Fourier Transform (FT) and Inverse

The Fourier transform of a signal $ x(t)\in{\bf C}$ , $ t\in(-\infty,\infty)$ , is defined as

$\displaystyle X(\omega) \isdefs \int_{-\infty}^\infty x(t) e^{-j\omega t} dt \protect$ (3.4)

and its inverse is given by

$\displaystyle x(t) \eqsp \frac{1}{2\pi}\int_{-\infty}^\infty X(\omega) e^{j\omega t} d\omega \protect$ (3.5)

Thus, the Fourier transform is defined for continuous time and continuous frequency, both unbounded. As a result, mathematical questions such as existence and invertibility are most difficult for this case. In fact, such questions fueled decades of confusion in the history of harmonic analysis (see Appendix G).

Existence of the Fourier Transform

Conditions for the existence of the Fourier transform are complicated to state in general [36], but it is sufficient for $ x(t)$ to be absolutely integrable, i.e.,

$\displaystyle \left\Vert\,x\,\right\Vert _1 \isdefs \int_{-\infty}^\infty \left\vert x(t)\right\vert dt \;<\; \infty .$ (3.6)

This requirement can be stated as $ x\in L1$ , meaning that $ x$ belongs to the set of all signals having a finite $ L1$ norm ( $ \left\Vert\,x\,\right\Vert _1<\infty$ ). It is similarly sufficient for $ x(t)$ to be square integrable, i.e.,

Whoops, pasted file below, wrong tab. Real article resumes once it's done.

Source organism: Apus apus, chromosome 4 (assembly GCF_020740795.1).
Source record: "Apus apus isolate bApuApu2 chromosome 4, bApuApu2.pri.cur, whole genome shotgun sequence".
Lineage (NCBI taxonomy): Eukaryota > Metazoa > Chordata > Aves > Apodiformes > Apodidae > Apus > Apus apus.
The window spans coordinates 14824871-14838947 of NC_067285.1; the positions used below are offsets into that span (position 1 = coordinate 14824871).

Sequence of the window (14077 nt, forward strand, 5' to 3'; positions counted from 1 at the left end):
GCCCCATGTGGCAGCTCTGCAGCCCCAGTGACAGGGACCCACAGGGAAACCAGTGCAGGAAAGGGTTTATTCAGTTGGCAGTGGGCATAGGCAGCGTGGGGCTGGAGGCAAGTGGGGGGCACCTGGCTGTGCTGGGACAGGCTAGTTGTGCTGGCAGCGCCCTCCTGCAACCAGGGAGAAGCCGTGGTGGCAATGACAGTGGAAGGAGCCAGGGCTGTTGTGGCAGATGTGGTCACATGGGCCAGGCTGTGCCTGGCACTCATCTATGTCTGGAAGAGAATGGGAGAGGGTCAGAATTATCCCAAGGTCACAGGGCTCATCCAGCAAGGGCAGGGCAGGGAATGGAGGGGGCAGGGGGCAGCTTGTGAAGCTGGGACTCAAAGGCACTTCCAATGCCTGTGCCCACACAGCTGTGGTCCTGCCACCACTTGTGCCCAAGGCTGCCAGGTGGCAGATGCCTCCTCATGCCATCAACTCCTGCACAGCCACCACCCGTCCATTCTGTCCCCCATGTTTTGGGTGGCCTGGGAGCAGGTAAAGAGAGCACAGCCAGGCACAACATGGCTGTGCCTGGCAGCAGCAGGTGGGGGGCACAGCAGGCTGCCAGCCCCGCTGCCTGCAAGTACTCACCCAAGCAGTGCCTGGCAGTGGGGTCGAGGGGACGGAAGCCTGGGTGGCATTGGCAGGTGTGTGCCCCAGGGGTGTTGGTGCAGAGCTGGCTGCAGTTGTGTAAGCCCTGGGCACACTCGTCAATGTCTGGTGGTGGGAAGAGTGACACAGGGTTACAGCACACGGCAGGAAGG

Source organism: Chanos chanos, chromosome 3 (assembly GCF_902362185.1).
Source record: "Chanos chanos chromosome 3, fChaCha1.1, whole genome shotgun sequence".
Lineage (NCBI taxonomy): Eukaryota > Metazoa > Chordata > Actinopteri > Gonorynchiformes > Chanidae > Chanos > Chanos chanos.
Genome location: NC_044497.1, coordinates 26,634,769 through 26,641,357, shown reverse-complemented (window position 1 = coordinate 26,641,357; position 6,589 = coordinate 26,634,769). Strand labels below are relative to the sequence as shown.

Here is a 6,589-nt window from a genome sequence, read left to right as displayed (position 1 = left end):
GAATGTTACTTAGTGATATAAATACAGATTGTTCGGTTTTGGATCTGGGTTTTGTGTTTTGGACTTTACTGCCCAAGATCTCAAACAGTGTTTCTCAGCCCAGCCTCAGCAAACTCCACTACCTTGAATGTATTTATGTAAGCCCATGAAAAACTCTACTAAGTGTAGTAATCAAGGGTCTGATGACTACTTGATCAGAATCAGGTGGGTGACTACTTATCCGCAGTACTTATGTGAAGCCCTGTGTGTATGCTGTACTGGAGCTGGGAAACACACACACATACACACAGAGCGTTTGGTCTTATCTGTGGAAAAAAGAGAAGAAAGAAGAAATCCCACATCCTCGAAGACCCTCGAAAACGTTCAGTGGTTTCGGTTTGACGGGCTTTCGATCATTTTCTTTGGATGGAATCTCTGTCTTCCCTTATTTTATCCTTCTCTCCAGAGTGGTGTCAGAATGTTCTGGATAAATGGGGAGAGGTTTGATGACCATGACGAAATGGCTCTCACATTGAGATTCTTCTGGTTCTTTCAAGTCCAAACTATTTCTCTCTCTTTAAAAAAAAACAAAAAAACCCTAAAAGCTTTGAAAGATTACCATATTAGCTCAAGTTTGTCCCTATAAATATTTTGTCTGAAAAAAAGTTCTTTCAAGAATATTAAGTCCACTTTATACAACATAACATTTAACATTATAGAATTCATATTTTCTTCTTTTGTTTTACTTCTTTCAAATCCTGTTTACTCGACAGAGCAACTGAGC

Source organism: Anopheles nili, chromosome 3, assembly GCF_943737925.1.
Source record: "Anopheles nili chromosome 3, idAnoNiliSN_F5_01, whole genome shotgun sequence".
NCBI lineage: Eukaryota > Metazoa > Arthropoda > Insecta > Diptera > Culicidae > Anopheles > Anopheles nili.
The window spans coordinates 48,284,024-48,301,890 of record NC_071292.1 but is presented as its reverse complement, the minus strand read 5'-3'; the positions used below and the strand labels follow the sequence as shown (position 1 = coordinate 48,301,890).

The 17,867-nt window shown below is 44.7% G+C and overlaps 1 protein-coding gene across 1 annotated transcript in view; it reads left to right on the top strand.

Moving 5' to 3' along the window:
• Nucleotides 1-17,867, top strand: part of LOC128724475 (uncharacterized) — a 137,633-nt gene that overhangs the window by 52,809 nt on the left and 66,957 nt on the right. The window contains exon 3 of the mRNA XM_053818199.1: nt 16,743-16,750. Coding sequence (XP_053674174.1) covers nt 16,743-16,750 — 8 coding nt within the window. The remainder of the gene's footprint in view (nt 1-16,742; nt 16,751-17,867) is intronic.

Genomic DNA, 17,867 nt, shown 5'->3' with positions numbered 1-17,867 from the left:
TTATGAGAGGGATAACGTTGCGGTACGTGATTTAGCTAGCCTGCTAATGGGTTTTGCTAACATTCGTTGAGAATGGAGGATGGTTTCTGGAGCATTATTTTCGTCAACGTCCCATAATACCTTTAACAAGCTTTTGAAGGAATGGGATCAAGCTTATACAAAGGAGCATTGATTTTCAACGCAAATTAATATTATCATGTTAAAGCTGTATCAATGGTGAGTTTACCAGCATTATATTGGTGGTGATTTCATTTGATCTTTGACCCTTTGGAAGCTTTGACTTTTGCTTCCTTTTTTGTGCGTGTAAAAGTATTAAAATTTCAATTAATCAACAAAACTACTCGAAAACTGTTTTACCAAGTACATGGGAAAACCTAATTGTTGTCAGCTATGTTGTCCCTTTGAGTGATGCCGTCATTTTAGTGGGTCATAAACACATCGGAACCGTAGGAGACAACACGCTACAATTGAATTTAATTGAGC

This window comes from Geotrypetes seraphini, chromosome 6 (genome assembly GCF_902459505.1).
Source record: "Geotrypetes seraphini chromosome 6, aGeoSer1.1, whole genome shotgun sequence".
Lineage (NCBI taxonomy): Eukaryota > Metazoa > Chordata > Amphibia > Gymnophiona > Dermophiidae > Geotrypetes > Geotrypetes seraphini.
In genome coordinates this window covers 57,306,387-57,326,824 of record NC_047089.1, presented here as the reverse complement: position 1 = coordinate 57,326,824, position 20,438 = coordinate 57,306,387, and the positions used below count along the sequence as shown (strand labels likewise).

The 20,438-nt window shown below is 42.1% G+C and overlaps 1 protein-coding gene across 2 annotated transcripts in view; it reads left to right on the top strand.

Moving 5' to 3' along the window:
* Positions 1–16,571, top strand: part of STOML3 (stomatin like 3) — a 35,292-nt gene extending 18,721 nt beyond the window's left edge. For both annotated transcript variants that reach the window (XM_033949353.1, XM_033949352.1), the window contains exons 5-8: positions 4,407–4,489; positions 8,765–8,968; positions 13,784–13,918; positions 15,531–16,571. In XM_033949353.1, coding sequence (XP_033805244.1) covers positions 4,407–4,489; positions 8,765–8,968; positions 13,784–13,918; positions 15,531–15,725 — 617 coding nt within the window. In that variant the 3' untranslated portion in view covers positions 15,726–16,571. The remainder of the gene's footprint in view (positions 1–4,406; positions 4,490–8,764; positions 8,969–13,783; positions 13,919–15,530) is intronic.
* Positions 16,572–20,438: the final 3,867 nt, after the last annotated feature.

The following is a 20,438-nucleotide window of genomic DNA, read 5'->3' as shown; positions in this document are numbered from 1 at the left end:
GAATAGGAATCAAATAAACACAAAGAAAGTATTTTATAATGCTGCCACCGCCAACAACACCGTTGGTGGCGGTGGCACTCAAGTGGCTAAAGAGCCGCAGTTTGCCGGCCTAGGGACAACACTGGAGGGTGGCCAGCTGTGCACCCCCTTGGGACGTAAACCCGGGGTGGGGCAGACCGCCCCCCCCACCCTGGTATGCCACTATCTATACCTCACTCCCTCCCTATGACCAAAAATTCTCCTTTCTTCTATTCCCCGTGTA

$\displaystyle \left\Vert\,x\,\right\Vert _2^2\isdefs \int_{-\infty}^\infty \left\vert x(t)\right\vert^2 dt \;<\; \infty,$ (3.7)

or, $ x\in L2$ . More generally, it suffices to show $ x\in Lp$ for $ 1\leq p\leq 2$ [36, p. 47].

There is never a question of existence, of course, for Fourier transforms of real-world signals encountered in practice. However, idealized signals, such as sinusoids that go on forever in time, do pose normalization difficulties. In practical engineering analysis, these difficulties are resolved using Dirac's ``generalized functions'' such as the impulse (also loosely called the delta function), discussed in §B.10.


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Discrete Time Fourier Transform (DTFT)